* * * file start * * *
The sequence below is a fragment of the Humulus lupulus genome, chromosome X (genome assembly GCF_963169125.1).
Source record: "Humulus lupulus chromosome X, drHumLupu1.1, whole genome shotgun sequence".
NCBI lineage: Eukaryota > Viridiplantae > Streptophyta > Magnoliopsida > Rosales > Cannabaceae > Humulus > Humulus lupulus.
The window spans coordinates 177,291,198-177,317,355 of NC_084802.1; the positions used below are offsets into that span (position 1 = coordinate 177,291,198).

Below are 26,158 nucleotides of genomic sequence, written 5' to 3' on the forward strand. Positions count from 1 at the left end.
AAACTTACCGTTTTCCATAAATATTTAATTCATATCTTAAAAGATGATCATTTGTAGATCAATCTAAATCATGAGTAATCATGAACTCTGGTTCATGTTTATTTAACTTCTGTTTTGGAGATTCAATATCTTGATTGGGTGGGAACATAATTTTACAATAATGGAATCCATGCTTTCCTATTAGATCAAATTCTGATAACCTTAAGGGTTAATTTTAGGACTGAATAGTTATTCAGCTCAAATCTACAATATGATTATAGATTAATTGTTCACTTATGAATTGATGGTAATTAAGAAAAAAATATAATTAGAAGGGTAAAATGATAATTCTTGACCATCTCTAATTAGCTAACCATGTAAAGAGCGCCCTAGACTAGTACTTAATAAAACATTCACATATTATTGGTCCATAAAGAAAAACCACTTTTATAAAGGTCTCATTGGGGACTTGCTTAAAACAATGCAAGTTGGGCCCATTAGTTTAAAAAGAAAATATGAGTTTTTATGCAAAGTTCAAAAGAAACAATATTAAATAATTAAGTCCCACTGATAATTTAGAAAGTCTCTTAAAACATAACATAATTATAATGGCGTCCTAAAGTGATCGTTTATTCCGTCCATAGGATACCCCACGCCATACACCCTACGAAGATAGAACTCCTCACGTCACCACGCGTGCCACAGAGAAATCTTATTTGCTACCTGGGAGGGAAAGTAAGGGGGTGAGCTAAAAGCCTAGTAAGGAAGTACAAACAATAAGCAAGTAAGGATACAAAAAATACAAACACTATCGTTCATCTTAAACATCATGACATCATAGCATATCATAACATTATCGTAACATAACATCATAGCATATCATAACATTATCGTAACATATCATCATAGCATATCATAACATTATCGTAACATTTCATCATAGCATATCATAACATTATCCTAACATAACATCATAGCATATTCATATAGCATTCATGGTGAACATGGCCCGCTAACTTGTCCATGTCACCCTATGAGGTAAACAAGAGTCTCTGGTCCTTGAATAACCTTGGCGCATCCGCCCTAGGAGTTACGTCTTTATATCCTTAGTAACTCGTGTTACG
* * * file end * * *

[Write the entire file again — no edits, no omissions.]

The sequence below is a fragment of the Humulus lupulus genome, chromosome X (genome assembly GCF_963169125.1).
Source record: "Humulus lupulus chromosome X, drHumLupu1.1, whole genome shotgun sequence".
NCBI lineage: Eukaryota > Viridiplantae > Streptophyta > Magnoliopsida > Rosales > Cannabaceae > Humulus > Humulus lupulus.
The window spans coordinates 177,291,198-177,317,355 of NC_084802.1; the positions used below are offsets into that span (position 1 = coordinate 177,291,198).

Below are 26,158 nucleotides of genomic sequence, written 5' to 3' on the forward strand. Positions count from 1 at the left end.
AAACTTACCGTTTTCCATAAATATTTAATTCATATCTTAAAAGATGATCATTTGTAGATCAATCTAAATCATGAGTAATCATGAACTCTGGTTCATGTTTATTTAACTTCTGTTTTGGAGATTCAATATCTTGATTGGGTGGGAACATAATTTTACAATAATGGAATCCATGCTTTCCTATTAGATCAAATTCTGATAACCTTAAGGGTTAATTTTAGGACTGAATAGTTATTCAGCTCAAATCTACAATATGATTATAGATTAATTGTTCACTTATGAATTGATGGTAATTAAGAAAAAAATATAATTAGAAGGGTAAAATGATAATTCTTGACCATCTCTAATTAGCTAACCATGTAAAGAGCGCCCTAGACTAGTACTTAATAAAACATTCACATATTATTGGTCCATAAAGAAAAACCACTTTTATAAAGGTCTCATTGGGGACTTGCTTAAAACAATGCAAGTTGGGCCCATTAGTTTAAAAAGAAAATATGAGTTTTTATGCAAAGTTCAAAAGAAACAATATTAAATAATTAAGTCCCACTGATAATTTAGAAAGTCTCTTAAAACATAACATAATTATAATGGCGTCCTAAAGTGATCGTTTATTCCGTCCATAGGATACCCCACGCCATACACCCTACGAAGATAGAACTCCTCACGTCACCACGCGTGCCACAGAGAAATCTTATTTGCTACCTGGGAGGGAAAGTAAGGGGGTGAGCTAAAAGCCTAGTAAGGAAGTACAAACAATAAGCAAGTAAGGATACAAAAAATACAAACACTATCGTTCATCTTAAACATCATGACATCATAGCATATCATAACATTATCGTAACATAACATCATAGCATATCATAACATTATCGTAACATATCATCATAGCATATCATAACATTATCGTAACATTTCATCATAGCATATCATAACATTATCCTAACATAACATCATAGCATATTCATATAGCATTCATGGTGAACATGGCCCGCTAACTTGTCCATGTCACCCTATGAGGTAAACAAGAGTCTCTGGTCCTTGAATAACCTTGGCGCATCCGCCCTAGGAGTTACGTCTTTATATCCTTAGTAACTCGTGTTACG